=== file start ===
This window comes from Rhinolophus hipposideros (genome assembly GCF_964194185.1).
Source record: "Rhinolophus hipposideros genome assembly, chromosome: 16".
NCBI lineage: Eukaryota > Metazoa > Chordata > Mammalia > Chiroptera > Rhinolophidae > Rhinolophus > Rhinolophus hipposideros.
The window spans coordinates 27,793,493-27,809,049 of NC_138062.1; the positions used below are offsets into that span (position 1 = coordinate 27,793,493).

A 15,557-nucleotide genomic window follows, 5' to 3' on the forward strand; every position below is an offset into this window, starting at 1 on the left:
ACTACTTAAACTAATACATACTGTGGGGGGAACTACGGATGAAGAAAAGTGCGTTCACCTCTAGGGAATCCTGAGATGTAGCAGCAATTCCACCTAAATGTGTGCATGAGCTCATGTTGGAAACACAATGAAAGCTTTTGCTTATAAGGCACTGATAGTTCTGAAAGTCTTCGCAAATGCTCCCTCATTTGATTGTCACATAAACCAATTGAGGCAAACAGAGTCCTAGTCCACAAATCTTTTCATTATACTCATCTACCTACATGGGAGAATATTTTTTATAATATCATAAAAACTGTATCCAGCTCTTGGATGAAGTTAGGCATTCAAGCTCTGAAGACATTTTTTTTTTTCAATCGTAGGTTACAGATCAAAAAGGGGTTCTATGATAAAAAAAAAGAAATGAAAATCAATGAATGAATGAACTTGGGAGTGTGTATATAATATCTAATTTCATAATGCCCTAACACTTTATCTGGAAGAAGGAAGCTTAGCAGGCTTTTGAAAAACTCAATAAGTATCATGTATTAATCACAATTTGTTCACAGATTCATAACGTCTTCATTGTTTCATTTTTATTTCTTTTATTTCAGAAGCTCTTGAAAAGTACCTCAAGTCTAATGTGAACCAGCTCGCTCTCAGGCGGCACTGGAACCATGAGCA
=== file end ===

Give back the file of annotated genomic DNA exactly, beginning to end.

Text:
This window comes from Rhinolophus hipposideros (genome assembly GCF_964194185.1).
Source record: "Rhinolophus hipposideros genome assembly, chromosome: 16".
NCBI lineage: Eukaryota > Metazoa > Chordata > Mammalia > Chiroptera > Rhinolophidae > Rhinolophus > Rhinolophus hipposideros.
The window spans coordinates 27,793,493-27,809,049 of NC_138062.1; the positions used below are offsets into that span (position 1 = coordinate 27,793,493).

A 15,557-nucleotide genomic window follows, 5' to 3' on the forward strand; every position below is an offset into this window, starting at 1 on the left:
ACTACTTAAACTAATACATACTGTGGGGGGAACTACGGATGAAGAAAAGTGCGTTCACCTCTAGGGAATCCTGAGATGTAGCAGCAATTCCACCTAAATGTGTGCATGAGCTCATGTTGGAAACACAATGAAAGCTTTTGCTTATAAGGCACTGATAGTTCTGAAAGTCTTCGCAAATGCTCCCTCATTTGATTGTCACATAAACCAATTGAGGCAAACAGAGTCCTAGTCCACAAATCTTTTCATTATACTCATCTACCTACATGGGAGAATATTTTTTATAATATCATAAAAACTGTATCCAGCTCTTGGATGAAGTTAGGCATTCAAGCTCTGAAGACATTTTTTTTTTTCAATCGTAGGTTACAGATCAAAAAGGGGTTCTATGATAAAAAAAAAGAAATGAAAATCAATGAATGAATGAACTTGGGAGTGTGTATATAATATCTAATTTCATAATGCCCTAACACTTTATCTGGAAGAAGGAAGCTTAGCAGGCTTTTGAAAAACTCAATAAGTATCATGTATTAATCACAATTTGTTCACAGATTCATAACGTCTTCATTGTTTCATTTTTATTTCTTTTATTTCAGAAGCTCTTGAAAAGTACCTCAAGTCTAATGTGAACCAGCTCGCTCTCAGGCGGCACTGGAACCATGAGCA